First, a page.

I love the idea of review apps or pull request.  Where your code in a pull request is server live.

I had recently changed the backend of our services to only issue cookies on our personal domain, let's call it myapp.com.  Since we were using Heroku and later Vercel that means .herokuapp.com and .vercel.app were no longer usable suffixes for our review apps.

Vercel offers a custom domain option for $100/month, which seemed rather expensive.  So I decided to see if I could do this on my own.  Vercel also lets you "alias" any domain to a review app.  I'm happy to pay for things, so I can get on with my life, but this seemed too trivial.

tl;dr I used a Github Action to coordinate this.

Our situation

We had a small team of 5 engineers (for now).  We wanted a system that:

  1. Automatically create deployments from pull-requests.
  2. Use a custom domain for said deployments to match our cookies.
  3. Was completely automatic.

So if my coworker made a pull request, they would get a custom instance of their site hosted at something.myapp.com and it could talk to the backend server backend.myapp.com.


The first step was DNS.  For each engineer I created a DNS record github_username.myapp.dev.  I pointed these all to the Vercel cname, and then I created these as domains for my app in Vercel.

Ultimately these would be the deployment targets that we would hit.

Github Actions

Github has various events which it can listen to.  The event we were listening to was called deployment_status.  Specifically we were waiting for the Vercel deployment to complete.  At which point we would do our aliasing work.

Github let's you run jobs conditionally, this was our above condition as code:

    if: |
      github.event.deployment_status.state == 'success' &&
      endsWith( github.event.deployment_status.target_url, '.vercel.app')

We had 4 general steps we wanted to do:

  1. Find the current user.
  2. Run the alias command (via the Vercel CLI)
  3. Create a new "deployment" in Github for our custom domain.
  4. Mark said deployment as successful.

Finding the current user

I found Github Actions to be pretty powerful, in the way that bash is powerful... you can do whatever you want and there's no prescribed "right" way.  So here's how I found the creator of a pull-request from a deployment_status event:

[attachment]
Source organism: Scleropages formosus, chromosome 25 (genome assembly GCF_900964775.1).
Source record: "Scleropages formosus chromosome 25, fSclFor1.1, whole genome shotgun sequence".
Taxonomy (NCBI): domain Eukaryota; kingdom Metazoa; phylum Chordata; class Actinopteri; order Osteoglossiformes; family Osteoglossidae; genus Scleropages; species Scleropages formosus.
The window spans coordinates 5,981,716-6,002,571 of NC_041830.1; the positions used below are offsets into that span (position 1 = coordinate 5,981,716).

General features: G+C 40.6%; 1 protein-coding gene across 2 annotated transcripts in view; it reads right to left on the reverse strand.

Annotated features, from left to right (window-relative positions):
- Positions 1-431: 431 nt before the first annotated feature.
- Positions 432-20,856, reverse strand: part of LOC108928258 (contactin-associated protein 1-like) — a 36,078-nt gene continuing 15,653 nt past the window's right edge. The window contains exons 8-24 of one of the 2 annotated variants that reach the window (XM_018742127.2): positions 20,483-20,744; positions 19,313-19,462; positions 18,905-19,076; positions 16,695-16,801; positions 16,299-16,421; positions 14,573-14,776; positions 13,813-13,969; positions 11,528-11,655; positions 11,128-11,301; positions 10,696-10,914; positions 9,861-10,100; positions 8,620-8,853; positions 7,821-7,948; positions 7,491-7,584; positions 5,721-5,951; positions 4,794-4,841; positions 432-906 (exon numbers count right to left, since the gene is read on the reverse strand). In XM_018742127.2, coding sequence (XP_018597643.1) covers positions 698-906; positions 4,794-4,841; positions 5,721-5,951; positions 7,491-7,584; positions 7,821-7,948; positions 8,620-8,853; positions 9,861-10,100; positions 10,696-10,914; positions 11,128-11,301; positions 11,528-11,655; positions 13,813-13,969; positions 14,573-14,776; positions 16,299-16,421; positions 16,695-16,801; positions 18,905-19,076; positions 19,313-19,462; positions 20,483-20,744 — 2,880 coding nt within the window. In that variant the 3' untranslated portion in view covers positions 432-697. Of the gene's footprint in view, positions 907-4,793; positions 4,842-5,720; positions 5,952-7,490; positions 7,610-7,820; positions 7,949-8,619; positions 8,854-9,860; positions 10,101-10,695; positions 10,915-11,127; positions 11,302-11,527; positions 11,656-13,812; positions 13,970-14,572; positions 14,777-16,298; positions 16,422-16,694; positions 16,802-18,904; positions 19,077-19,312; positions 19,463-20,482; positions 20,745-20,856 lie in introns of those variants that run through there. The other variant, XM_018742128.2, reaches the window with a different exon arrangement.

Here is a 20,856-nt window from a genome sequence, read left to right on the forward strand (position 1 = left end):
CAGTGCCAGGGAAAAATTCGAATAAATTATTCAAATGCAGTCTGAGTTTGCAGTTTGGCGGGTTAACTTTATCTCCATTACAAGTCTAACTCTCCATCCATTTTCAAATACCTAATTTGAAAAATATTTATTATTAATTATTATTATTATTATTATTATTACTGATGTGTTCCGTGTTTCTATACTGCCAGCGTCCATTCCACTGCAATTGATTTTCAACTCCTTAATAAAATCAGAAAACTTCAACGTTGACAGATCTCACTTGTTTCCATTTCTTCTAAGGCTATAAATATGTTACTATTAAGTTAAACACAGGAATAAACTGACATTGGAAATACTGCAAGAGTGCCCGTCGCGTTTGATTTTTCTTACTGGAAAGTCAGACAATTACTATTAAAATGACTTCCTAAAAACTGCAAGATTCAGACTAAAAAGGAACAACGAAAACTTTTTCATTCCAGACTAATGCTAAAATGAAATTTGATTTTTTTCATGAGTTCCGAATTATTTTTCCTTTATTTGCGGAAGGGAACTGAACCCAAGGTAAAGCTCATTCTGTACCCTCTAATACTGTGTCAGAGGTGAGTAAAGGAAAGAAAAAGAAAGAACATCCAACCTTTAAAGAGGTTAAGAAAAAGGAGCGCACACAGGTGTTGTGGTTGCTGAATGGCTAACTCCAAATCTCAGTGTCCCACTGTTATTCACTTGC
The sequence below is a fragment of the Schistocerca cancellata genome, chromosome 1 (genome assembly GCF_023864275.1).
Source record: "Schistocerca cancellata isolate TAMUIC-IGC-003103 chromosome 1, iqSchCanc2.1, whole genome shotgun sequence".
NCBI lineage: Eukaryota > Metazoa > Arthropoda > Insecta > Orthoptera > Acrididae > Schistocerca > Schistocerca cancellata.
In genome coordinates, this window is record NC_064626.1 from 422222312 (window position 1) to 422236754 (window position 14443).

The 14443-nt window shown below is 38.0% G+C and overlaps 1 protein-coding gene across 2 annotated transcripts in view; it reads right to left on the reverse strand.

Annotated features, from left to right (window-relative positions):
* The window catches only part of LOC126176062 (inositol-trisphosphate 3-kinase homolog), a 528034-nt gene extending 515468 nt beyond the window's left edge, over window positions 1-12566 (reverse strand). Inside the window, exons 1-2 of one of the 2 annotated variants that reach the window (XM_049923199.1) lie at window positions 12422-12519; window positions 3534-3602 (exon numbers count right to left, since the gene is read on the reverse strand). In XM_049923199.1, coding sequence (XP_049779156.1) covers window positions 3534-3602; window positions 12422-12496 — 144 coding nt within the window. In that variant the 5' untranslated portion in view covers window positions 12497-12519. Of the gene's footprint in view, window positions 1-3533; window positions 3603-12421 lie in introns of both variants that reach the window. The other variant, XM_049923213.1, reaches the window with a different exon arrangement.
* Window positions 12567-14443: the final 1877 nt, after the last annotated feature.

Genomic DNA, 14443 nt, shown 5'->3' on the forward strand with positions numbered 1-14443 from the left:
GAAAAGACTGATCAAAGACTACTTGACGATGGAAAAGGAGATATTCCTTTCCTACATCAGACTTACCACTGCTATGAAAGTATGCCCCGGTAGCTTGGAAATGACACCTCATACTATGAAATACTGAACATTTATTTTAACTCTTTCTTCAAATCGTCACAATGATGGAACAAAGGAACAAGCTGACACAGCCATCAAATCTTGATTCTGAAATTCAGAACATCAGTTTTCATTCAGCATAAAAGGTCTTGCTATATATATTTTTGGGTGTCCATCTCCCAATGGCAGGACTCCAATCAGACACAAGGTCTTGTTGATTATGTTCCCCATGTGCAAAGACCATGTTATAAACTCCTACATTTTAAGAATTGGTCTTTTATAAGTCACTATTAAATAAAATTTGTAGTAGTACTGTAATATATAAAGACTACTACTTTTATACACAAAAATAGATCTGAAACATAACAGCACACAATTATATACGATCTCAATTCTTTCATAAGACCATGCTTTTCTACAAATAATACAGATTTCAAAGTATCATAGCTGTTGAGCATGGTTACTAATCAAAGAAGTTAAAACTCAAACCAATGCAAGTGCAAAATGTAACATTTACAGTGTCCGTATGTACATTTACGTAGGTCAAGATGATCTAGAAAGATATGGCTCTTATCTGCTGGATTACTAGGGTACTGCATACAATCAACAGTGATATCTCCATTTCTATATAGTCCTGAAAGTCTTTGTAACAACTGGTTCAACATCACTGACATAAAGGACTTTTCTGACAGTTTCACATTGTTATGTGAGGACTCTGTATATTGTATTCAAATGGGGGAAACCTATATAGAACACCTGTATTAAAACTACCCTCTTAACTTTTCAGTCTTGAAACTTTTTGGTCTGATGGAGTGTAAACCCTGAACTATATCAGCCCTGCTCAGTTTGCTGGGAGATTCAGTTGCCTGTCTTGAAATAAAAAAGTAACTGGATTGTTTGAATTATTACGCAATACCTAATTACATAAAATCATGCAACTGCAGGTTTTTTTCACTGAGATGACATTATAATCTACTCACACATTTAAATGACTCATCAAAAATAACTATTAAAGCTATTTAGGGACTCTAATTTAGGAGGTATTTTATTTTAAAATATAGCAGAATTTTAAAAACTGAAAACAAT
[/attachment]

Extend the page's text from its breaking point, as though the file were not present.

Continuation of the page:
- uses: octokit/request-action@v2.x
       name: Find Author
       id: get_author
         route: GET /repos/${{ github.repository }}/commits/${{ github.sha }}
         GITHUB_TOKEN: ${{ secrets.GITHUB_TOKEN }}

This uses the Github API (which is well documented) to give you data about the commit that was deployed (github.sha).  From that we are able to get the author's Github username by doing something like:

${{ fromJson(steps.get_author.outputs.data).author.login }}

Running the alias command

      - uses: emregency/vercel-preview-alias@v1.5
        name: Make Alias
          vercel-token: ${{ secrets.VERCEL_TOKEN }} # Required
          vercel-preview-url: ${{ github.event.deployment_status.target_url }} #Required
          vercel-target-url: ${{ fromJson(steps.get_author.outputs.data).author.login }}.myapp.com #Required

This action calls the alias command that you get from the vercel CLI.  It takes an existing preview URL which we get from the deployment_status event that triggered this action and you give it your target URL.  We are going with github_username.myapp.com as mentioned above.  It's very fast as almost everything in Vercel is.

Making a deployment and marking it as success

To really clean things up and potentially trigger other actions (e.g. Calibre) we create a new deployment and deployment status.  This let's people get the new .myapp.com link for their pull request:

	  - uses: octokit/request-action@v2.x
        name: Create Deployment
        id: deployment
          route: POST /repos/${{ github.repository }}/deployments
          ref: ${{ github.sha }}
          environment: Preview
          auto_merge: false
          description: Deploy to ${{ fromJson(steps.get_author.outputs.data).author.login }}.tome.fans
          required_contexts: '[]'
          GITHUB_TOKEN: ${{ secrets.GITHUB_TOKEN }}
      - uses: octokit/request-action@v2.x
        name: Set Deployment Status
        id: deployment_status
          route: POST /repos/${{ github.repository }}/deployments/${{ fromJSON(steps.deployment.outputs.data).id }}/statuses
          state: success
          target_url: https://${{ fromJson(steps.get_author.outputs.data).author.login }}.tome.fans
          GITHUB_TOKEN: ${{ secrets.GITHUB_TOKEN }}

This makes two calls to the Github API, one to create a deployment, and a second to set it as successful.  

This wraps up the code into a nicely executing workflow.


While it's kind of fun to spend lots of hours trying to save a few dollars, I felt like there were little parts of this work-flow that could go wrong later and I didn't want to maintain it.  So I ultimately ended up paying for this service and deleting a file from our repository.  If you looked closely, our work around provisioned one domain per engineer, which often wasn't enough for our team members who had many frontend pull requests.

While I really like Vercel, I'm not really a fan of the pricey upgrades.  It's like buying a car and finding out that you need to pay an extra monthly fee to use a feature.  If it really bothers me, I might restructure our app to not used.